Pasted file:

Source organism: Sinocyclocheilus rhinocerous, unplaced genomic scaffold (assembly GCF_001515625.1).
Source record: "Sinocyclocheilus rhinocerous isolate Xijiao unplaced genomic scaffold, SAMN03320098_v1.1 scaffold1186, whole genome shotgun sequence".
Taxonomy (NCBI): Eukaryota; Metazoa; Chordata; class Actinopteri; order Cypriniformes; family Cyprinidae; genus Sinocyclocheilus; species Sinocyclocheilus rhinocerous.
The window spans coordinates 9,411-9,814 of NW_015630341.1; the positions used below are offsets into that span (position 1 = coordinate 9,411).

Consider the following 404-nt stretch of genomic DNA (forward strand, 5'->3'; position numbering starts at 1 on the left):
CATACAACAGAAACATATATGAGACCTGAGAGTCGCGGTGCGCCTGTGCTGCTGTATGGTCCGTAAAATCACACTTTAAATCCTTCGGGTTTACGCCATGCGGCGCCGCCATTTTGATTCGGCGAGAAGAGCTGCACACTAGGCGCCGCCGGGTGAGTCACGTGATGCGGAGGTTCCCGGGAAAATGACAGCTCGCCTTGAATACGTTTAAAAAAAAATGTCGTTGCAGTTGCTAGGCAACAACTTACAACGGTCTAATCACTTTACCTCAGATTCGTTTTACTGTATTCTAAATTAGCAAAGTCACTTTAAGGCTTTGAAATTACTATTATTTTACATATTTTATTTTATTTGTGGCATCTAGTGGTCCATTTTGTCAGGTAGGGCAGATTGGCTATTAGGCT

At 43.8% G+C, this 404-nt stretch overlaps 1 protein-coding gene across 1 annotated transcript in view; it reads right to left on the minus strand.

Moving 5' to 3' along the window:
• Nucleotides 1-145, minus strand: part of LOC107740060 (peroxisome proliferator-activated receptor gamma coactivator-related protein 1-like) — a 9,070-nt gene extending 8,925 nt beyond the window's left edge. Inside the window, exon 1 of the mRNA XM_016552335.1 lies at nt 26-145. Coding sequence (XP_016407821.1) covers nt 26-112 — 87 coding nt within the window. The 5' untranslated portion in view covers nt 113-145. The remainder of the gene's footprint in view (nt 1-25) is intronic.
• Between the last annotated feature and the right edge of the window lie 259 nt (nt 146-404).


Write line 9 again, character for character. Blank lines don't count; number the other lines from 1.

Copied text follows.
• Nucleotides 1-145, minus strand: part of LOC107740060 (peroxisome proliferator-activated receptor gamma coactivator-related protein 1-like) — a 9,070-nt gene extending 8,925 nt beyond the window's left edge. Inside the window, exon 1 of the mRNA XM_016552335.1 lies at nt 26-145. Coding sequence (XP_016407821.1) covers nt 26-112 — 87 coding nt within the window. The 5' untranslated portion in view covers nt 113-145. The remainder of the gene's footprint in view (nt 1-25) is intronic.